By: Carol Banks Weber, Festival Peak

Curtis Nowosad’s new, self-titled album overflows with full-bodied, sizzling jazz — and important history lessons about social injustice in this country in five original compositions and three related covers.

You know what they say about a “spoonful of sugar…”

The Canadian drummer/composer meant for his tunes to mean something, infiltrating the music. He references historical figures/social justice warriors, known and forgotten, in the song titles, as well as his choice of covers. His choices arouse curiosity, making you want to go back in time and Google what the heck Nina Simone’s “See Line Woman” means in the big scheme of his history lessons.

Besides the subtle social signs, there’s the music and the musicians of Nowosad’s grand design — solid as ever.

His core ensemble is comprised of bassist Luke Sellick, also from Canada, guitarist Andrew Renfroe, trumpeter Duane Eubanks, and alto saxophonist Braxton Cook.

Vocalists Michael Mayo and Brianna Thomas, keyboardists Marc Cary and Jonathan Thomas, organist Matthew Whitaker, and trombonist Corey Wallace dazzle as guest artists should.

Nowosad’s tremendous ensemble practiced in plenty of jam sessions all over New York City, building repertoire and reputation, notably at Smoke Jazz Club, emphasis on play. Their natural, ebullient chemistry and innate profiency are a given, whether they’re getting down to business (“Hard Time Killing Floor Blues”), going with the flow (“The Water Protectors”), or lightening up (“See Line Woman”), leaving levity in.

Throw in thought-provoking material — Black Panthers, police brutality, Colin Kaepernick and the National Anthem, the assassination of a Brazilian human rights activist — and you have quite the exciting tension between enjoyment and discomfort, groove and unrest, jazz and social message.

Sometimes the music is enough, a reason in itself, a self-contained jazz creation of piano and sax on sound, as on “Waltz 4 Meg” — and you don’t care what it’s about, you just enjoy it. Or, blow, baby blow, in the funky blues containment of a “Colin K” tribute, aiming for freedom of expression in the thready, substantive horn and bass solos. Perhaps, channeling some of Kaepernick’s surprising uprising, revealing inner character.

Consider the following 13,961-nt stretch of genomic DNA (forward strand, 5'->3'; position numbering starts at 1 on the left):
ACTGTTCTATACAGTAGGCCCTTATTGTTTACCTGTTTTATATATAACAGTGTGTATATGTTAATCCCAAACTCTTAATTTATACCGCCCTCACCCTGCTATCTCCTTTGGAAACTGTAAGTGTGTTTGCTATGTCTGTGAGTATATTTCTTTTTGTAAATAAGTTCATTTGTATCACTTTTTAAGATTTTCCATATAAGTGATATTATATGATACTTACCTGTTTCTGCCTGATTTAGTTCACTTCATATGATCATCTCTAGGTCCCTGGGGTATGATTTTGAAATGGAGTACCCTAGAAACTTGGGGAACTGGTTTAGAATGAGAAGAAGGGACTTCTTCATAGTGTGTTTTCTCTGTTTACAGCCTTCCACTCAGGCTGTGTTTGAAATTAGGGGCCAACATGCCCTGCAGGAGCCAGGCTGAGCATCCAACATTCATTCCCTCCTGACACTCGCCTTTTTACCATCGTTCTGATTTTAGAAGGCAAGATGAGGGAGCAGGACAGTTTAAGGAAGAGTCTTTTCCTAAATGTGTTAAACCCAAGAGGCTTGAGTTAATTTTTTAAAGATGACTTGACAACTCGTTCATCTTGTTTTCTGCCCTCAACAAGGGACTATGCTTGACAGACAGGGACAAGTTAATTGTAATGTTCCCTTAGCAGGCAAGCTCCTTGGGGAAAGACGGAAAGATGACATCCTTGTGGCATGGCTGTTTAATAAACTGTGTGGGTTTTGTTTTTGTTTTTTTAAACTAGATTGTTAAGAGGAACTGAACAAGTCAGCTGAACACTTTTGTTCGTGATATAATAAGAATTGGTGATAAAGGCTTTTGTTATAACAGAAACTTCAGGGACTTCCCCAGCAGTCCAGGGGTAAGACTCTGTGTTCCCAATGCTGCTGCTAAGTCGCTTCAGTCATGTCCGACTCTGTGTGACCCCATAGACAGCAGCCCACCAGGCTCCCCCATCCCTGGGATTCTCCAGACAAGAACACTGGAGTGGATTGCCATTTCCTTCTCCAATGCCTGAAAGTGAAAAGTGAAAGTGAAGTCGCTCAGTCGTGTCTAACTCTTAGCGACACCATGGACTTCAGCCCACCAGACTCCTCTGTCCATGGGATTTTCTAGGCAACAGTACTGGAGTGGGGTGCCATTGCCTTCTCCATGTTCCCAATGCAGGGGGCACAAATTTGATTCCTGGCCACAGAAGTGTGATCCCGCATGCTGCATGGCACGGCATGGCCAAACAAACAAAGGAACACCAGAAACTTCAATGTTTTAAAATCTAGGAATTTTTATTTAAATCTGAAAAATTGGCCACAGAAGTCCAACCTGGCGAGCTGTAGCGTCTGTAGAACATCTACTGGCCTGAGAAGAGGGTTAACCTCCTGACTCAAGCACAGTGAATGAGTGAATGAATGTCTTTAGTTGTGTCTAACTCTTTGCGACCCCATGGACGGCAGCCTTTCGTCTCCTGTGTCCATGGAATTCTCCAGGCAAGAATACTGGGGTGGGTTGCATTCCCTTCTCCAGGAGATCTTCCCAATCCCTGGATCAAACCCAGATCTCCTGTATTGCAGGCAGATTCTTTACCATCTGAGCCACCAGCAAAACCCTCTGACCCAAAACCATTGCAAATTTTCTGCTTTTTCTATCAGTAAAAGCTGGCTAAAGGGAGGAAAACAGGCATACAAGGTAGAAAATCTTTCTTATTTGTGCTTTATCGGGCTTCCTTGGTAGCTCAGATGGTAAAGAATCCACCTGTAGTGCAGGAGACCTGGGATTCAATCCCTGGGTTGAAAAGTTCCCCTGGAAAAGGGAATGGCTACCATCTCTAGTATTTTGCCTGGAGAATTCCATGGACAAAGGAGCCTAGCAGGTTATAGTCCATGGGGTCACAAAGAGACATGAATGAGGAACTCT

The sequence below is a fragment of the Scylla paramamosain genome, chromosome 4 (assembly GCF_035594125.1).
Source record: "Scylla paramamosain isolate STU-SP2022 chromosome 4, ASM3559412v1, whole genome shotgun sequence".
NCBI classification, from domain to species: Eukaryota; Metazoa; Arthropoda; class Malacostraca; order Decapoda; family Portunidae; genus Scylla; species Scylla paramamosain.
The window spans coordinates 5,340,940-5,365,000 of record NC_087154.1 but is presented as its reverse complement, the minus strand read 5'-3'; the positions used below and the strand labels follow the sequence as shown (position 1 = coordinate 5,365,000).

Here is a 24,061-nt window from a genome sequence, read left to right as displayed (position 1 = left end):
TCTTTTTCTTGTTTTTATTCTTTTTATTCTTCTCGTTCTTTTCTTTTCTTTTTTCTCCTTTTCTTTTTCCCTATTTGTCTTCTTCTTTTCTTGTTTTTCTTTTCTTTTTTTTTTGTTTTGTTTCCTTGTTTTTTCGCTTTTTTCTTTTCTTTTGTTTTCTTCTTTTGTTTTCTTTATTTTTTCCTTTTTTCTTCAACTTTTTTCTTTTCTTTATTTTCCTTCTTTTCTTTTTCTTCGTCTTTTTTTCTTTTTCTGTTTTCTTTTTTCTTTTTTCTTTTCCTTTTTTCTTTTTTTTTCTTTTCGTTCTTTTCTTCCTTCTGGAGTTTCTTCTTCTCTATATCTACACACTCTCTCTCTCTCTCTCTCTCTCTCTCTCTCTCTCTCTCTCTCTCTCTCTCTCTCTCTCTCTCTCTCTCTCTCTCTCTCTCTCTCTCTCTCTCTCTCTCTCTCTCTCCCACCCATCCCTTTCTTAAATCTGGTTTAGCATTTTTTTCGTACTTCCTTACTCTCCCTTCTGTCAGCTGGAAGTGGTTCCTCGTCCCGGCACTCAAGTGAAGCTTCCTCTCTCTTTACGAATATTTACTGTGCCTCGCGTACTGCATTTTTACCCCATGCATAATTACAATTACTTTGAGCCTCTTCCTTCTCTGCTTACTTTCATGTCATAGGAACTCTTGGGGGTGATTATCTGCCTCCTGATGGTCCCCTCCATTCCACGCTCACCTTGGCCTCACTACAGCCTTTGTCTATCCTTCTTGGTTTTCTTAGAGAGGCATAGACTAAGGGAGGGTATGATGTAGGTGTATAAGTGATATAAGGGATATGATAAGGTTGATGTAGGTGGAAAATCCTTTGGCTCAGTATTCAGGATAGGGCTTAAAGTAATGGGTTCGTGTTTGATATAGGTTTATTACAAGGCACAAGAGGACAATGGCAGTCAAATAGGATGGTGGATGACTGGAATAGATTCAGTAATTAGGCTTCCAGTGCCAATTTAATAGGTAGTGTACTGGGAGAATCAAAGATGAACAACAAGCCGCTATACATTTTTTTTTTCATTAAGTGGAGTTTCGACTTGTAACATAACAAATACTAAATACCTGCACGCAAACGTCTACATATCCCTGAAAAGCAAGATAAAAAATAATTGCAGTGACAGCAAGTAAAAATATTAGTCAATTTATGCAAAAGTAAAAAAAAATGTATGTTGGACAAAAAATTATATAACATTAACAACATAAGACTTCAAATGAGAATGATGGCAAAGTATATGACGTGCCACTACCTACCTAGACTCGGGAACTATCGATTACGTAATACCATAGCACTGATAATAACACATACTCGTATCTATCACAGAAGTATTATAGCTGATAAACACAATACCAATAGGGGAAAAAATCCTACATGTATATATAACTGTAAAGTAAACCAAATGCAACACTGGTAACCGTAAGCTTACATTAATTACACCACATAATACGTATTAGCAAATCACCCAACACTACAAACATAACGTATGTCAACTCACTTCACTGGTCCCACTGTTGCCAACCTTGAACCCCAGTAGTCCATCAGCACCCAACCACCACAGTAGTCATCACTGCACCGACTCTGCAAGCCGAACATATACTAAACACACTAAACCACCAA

“The Water Protectors” glides in and out of awareness, heightened by guest vocalist Michael Mayo — the human looping machine. He soars and shears on an enchanting, surreal jazz chant as pianist Marc Cary’s beguiling shadow, one with the melody. The barely-there whisper of a tune sticks with you, a constant companion in the everyday.

Other times, most times, Nowosad plies his music with a sample of the times to keep the feeling of social injustice — and our reaction to it — very much alive. He and his band sustain the vibrancy throughout “Never Forget What They Did to Fred Hampton,” while capturing a little bit of the Black Panther leader’s spirit. That’s literally Hampton rising up against racial inequality (“You can jail a revolutionary, but you can’t jail the revolution”) — sampled and placed at the beginning.

Hampton’s defiance lives on in the glint of trumpet, guitar, and keyboard — sharpening that blade — as a big band swirls in, washing us clean.

“Hard Time Killing Floor Blues” by Nehemiah Curtis “Skip” James wouldn’t be the same without vocalist Brianna Thomas, grifting in the gritty facts of life. A 1964 blues throwback, “Hard Time…” still remains relevant to these redefined times, and comes closest to voicing the message of social injustice rattling Nowosad today:

“Hard time here and everywhere you go
Times is harder than ever been before

And the people are driftin’ from door to door
Can’t find no heaven, I don’t care where they go

Hear me tell you people, just before I go
These hard times will kill you just dry long so…”

“See Line Woman” has a little of both the social message and the massive music behind it. One of three covers, the Afro-Caribbean-styled hop, skip and jump originally came from “Sea Lion Woman,” a traditional, African folk tune/children’s playground song.

Nina Simone picked up on the vibe, twisting and turning the mindless mantra into an arresting sort of rhythm and rhyme, about prostitutes lining up for incoming sailors on the shores of New Orleans.

Brianna Thomas more than ably takes on Simone’s role as mythic gatekeeper, with keyboardist Marc Cary and background, call-and-response vocalist Michael Mayo, as they revive the deceptively dualistic two-for-one sale in a playful interlude. As she does on hot-and-heavy “Hard Time Killing Floor Blues,” Thomas forces an ooey-gooey squeeze-play (“makes a man loooooose his head”) out of the ordinary. She matches Simone’s down and dirty knowing, but outpaces and outshines her in the rest, where the bells and whistles show.

“Home Is Where the Hatred Is,” a Gil Scott-Heron cover, feels silky smooth, yet substantively intricate, bumpy. Trumpeter Duane Eubanks intersperses melodic groove in sweet pockets (home) with stucco breaks (hatred), as Jonathan Thomas follows suit on Fender Rhodes. The musicians ricochet off the dichotomies of home and hatred for a jarring, yet splendid effect.

Curtis Nowosad, 31, unifies music and message nicely. His latest album, co-produced with Marc Cary, is a true team effort, sitting comfortably between entertainment and enlightenment. It’s jazz church without the sermon.

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